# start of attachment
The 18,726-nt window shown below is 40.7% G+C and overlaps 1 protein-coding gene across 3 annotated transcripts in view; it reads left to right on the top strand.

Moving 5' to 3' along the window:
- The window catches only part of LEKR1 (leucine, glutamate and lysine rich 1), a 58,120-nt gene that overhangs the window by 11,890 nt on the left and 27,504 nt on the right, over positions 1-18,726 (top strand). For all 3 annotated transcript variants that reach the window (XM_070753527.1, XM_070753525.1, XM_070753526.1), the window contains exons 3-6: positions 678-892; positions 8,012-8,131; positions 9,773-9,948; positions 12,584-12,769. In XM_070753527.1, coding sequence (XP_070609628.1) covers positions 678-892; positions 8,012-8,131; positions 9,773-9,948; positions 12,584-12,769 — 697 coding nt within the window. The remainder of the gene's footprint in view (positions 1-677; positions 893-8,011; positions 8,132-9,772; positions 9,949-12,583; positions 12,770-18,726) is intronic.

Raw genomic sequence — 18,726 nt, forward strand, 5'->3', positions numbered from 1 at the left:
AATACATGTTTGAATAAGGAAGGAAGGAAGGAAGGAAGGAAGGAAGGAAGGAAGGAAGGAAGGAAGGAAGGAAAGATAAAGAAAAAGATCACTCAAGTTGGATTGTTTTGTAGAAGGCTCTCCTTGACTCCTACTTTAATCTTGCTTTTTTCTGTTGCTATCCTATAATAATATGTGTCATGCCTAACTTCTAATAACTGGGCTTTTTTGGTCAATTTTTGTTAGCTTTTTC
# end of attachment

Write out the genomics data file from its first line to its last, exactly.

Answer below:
The 18,726-nt window shown below is 40.7% G+C and overlaps 1 protein-coding gene across 3 annotated transcripts in view; it reads left to right on the top strand.

Moving 5' to 3' along the window:
- The window catches only part of LEKR1 (leucine, glutamate and lysine rich 1), a 58,120-nt gene that overhangs the window by 11,890 nt on the left and 27,504 nt on the right, over positions 1-18,726 (top strand). For all 3 annotated transcript variants that reach the window (XM_070753527.1, XM_070753525.1, XM_070753526.1), the window contains exons 3-6: positions 678-892; positions 8,012-8,131; positions 9,773-9,948; positions 12,584-12,769. In XM_070753527.1, coding sequence (XP_070609628.1) covers positions 678-892; positions 8,012-8,131; positions 9,773-9,948; positions 12,584-12,769 — 697 coding nt within the window. The remainder of the gene's footprint in view (positions 1-677; positions 893-8,011; positions 8,132-9,772; positions 9,949-12,583; positions 12,770-18,726) is intronic.

Raw genomic sequence — 18,726 nt, forward strand, 5'->3', positions numbered from 1 at the left:
AATACATGTTTGAATAAGGAAGGAAGGAAGGAAGGAAGGAAGGAAGGAAGGAAGGAAGGAAGGAAGGAAGGAAAGATAAAGAAAAAGATCACTCAAGTTGGATTGTTTTGTAGAAGGCTCTCCTTGACTCCTACTTTAATCTTGCTTTTTTCTGTTGCTATCCTATAATAATATGTGTCATGCCTAACTTCTAATAACTGGGCTTTTTTGGTCAATTTTTGTTAGCTTTTTC